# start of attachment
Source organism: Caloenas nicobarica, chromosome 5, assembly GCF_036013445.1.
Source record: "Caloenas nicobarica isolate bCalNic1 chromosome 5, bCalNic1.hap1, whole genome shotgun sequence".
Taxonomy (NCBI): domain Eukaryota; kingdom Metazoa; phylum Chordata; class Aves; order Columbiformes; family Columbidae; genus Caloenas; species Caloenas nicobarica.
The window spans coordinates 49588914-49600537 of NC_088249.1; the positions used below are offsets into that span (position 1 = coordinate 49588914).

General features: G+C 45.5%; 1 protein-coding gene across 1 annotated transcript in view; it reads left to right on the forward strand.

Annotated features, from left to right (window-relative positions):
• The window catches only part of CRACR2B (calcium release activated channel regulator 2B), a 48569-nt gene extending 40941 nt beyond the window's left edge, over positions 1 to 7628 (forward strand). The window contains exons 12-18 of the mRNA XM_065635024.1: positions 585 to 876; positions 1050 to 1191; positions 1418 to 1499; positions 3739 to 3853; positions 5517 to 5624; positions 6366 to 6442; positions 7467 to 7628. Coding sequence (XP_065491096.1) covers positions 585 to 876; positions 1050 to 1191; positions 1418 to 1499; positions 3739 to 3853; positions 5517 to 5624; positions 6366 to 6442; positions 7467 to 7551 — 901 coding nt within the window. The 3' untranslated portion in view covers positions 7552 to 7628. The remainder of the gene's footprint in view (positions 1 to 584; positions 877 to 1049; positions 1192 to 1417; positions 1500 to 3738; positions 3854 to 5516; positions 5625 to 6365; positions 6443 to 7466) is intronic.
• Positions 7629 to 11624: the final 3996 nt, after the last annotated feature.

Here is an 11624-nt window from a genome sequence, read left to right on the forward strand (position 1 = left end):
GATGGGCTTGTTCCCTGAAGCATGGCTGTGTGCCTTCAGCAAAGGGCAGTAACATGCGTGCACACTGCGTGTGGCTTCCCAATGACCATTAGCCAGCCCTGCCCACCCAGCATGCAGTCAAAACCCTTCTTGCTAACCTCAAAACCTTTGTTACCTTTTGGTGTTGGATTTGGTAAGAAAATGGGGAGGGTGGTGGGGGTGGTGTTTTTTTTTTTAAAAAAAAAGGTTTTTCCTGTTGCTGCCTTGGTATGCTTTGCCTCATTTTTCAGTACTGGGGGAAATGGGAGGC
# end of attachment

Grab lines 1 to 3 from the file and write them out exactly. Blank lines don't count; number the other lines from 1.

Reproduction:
Source organism: Caloenas nicobarica, chromosome 5, assembly GCF_036013445.1.
Source record: "Caloenas nicobarica isolate bCalNic1 chromosome 5, bCalNic1.hap1, whole genome shotgun sequence".
Taxonomy (NCBI): domain Eukaryota; kingdom Metazoa; phylum Chordata; class Aves; order Columbiformes; family Columbidae; genus Caloenas; species Caloenas nicobarica.